Charge Separation

Creative Nonfiction

By Megan E. O’Laughlin

While some turtles can live up to 100 years, the fabric which covers a person’s most sensitive parts may exist in rotation for a mere year or two. Then, depending on the fabric, they go on to their second life in the landfill, where they may decompose rather quickly (cotton) or never (lycra). Prior to that, the life of a pair of panties can be a succession of predictability and darkness. 

When it didn’t cover my skin, the black sheath hid in the drawer, or twirled in the washer’s soapy water, or tumbled in the dryer. During the sexiest times, the nether garments were quickly removed, thrown across the room and then later, unceremoniously tossed into the hamper. The smooth stretchies were not typically exposed to the public, but they were on that day, to that long line of people in line for the matinee showing of Hellboy 2. 

A hoodie in my hands, I stood in line, eager for the air-conditioned bliss of the theater, a break from the stuffy city apartment. My underwear didn’t get out much, but that day they hitched a ride on my favorite hoodie, courtesy of static electricity, that unpredictable phenomenon of positive and negative charge, an imbalance of charges– the same exchange that causes lightning strikes. But nature needs balance, so my slow shuffle somehow dispelled the electricity, and the sweatshirt released the undergarments to gravity. As we stood in line with all the people, we saw the underwear underfoot. A silent splat, a small puddle of black on pavement: my panties on the ground by the ticket booth. 

Why are you dropping your draws on the ground? asked Q, laughing, as he pointed to the shiny fabric. I explained the static and my distaste for fabric softener, which would have prevented the electrostatic charge altogether. It bothers my skin. But I didn’t need to explain because that particular pair of briefs, just one of three from a pack from Target, yearned to experience the world, to escape that dark drawer, to feel the gritty pavement, to smell the buttery popcorn, to experience the sunlight within the closely woven fibers. This is the sensory circus my underwear did not know before that day.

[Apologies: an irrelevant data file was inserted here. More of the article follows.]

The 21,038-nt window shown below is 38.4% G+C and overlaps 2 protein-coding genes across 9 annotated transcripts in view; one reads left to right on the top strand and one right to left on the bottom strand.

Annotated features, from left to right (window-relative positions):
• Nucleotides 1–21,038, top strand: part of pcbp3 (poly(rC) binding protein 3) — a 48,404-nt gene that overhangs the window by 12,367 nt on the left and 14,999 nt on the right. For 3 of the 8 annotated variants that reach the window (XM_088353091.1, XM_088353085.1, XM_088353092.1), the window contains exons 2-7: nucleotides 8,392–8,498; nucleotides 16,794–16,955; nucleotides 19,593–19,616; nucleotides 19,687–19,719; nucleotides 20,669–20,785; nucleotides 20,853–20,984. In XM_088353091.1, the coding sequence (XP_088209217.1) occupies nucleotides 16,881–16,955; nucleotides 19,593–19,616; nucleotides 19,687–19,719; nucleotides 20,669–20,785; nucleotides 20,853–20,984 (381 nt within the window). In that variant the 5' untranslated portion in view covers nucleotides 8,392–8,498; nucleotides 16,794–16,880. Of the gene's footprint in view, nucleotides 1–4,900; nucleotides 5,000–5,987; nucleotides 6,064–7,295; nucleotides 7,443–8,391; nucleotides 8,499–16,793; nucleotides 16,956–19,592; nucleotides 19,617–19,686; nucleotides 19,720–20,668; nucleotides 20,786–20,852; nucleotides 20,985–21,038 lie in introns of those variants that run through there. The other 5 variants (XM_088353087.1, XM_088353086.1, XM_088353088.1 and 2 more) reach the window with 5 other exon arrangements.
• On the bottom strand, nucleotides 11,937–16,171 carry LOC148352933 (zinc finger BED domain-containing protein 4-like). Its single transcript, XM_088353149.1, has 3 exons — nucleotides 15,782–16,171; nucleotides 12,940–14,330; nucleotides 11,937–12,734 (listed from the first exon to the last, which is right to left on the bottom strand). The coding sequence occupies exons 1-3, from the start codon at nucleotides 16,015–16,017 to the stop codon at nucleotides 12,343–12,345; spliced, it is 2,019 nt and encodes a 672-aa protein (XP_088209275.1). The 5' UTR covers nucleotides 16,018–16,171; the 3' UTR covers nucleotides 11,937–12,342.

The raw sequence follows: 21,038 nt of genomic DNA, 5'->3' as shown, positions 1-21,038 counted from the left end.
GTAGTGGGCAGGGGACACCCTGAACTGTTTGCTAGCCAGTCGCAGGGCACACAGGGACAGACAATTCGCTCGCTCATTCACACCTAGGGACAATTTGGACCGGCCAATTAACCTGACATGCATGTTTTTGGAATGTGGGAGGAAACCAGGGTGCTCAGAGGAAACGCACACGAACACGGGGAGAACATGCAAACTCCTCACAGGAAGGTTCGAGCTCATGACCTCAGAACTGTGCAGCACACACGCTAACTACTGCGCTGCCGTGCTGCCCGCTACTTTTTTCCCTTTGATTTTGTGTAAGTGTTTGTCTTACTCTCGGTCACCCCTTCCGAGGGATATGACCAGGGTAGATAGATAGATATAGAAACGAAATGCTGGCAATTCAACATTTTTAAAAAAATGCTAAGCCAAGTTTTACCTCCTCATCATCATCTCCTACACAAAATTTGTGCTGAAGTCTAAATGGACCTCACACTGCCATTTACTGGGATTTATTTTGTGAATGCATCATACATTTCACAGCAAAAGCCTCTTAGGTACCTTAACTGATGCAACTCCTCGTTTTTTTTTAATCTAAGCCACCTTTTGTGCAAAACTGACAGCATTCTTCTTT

Aware of my audience, the cackling people in line, I didn’t mention the unmentionables, I only snatched them off the ground and stuffed them in my bag. After the brief adventure, they returned to the same cycle: drawer, body, floor, hamper, washer, dryer and eventually—garbage. 

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Megan E. O’Laughlin (she/her) is an emerging writer, psychotherapist, and MFA candidate at Ashland University. Her work is published in The Black Fork Review, Defunkt Magazine, and The Bluebird Word. She is currently working on an essay collection about mental health work and trauma recovery. She lives by the sea in Washington state with her spunky child, spoiled dogs, and surfing spouse. You can find her at: and on Twitter: @meganeolaughlin

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